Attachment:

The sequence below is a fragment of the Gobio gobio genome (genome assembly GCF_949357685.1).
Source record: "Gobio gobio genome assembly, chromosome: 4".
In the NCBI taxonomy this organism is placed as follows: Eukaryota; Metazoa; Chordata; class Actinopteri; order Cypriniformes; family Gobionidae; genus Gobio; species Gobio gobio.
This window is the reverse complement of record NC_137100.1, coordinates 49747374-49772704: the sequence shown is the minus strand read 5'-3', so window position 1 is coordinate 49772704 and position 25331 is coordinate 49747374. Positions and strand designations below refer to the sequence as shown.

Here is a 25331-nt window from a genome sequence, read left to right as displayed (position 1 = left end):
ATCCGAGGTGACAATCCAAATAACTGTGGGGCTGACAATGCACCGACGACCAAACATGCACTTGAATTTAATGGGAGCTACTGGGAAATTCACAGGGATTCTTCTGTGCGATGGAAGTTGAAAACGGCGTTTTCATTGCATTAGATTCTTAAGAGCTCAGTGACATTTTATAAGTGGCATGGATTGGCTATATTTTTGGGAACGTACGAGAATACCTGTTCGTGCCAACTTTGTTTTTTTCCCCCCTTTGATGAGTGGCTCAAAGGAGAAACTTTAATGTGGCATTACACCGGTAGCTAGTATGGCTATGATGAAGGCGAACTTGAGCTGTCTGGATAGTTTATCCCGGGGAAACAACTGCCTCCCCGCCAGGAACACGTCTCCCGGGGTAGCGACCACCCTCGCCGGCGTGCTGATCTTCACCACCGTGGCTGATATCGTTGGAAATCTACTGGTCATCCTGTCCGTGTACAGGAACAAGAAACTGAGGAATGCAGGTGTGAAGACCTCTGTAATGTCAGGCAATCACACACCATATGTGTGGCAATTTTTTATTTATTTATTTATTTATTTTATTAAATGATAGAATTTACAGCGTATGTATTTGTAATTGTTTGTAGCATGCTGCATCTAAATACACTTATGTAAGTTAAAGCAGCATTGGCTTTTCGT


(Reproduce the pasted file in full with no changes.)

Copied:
The sequence below is a fragment of the Gobio gobio genome (genome assembly GCF_949357685.1).
Source record: "Gobio gobio genome assembly, chromosome: 4".
In the NCBI taxonomy this organism is placed as follows: Eukaryota; Metazoa; Chordata; class Actinopteri; order Cypriniformes; family Gobionidae; genus Gobio; species Gobio gobio.
This window is the reverse complement of record NC_137100.1, coordinates 49747374-49772704: the sequence shown is the minus strand read 5'-3', so window position 1 is coordinate 49772704 and position 25331 is coordinate 49747374. Positions and strand designations below refer to the sequence as shown.

Here is a 25331-nt window from a genome sequence, read left to right as displayed (position 1 = left end):
ATCCGAGGTGACAATCCAAATAACTGTGGGGCTGACAATGCACCGACGACCAAACATGCACTTGAATTTAATGGGAGCTACTGGGAAATTCACAGGGATTCTTCTGTGCGATGGAAGTTGAAAACGGCGTTTTCATTGCATTAGATTCTTAAGAGCTCAGTGACATTTTATAAGTGGCATGGATTGGCTATATTTTTGGGAACGTACGAGAATACCTGTTCGTGCCAACTTTGTTTTTTTCCCCCCTTTGATGAGTGGCTCAAAGGAGAAACTTTAATGTGGCATTACACCGGTAGCTAGTATGGCTATGATGAAGGCGAACTTGAGCTGTCTGGATAGTTTATCCCGGGGAAACAACTGCCTCCCCGCCAGGAACACGTCTCCCGGGGTAGCGACCACCCTCGCCGGCGTGCTGATCTTCACCACCGTGGCTGATATCGTTGGAAATCTACTGGTCATCCTGTCCGTGTACAGGAACAAGAAACTGAGGAATGCAGGTGTGAAGACCTCTGTAATGTCAGGCAATCACACACCATATGTGTGGCAATTTTTTATTTATTTATTTATTTATTTTATTAAATGATAGAATTTACAGCGTATGTATTTGTAATTGTTTGTAGCATGCTGCATCTAAATACACTTATGTAAGTTAAAGCAGCATTGGCTTTTCGT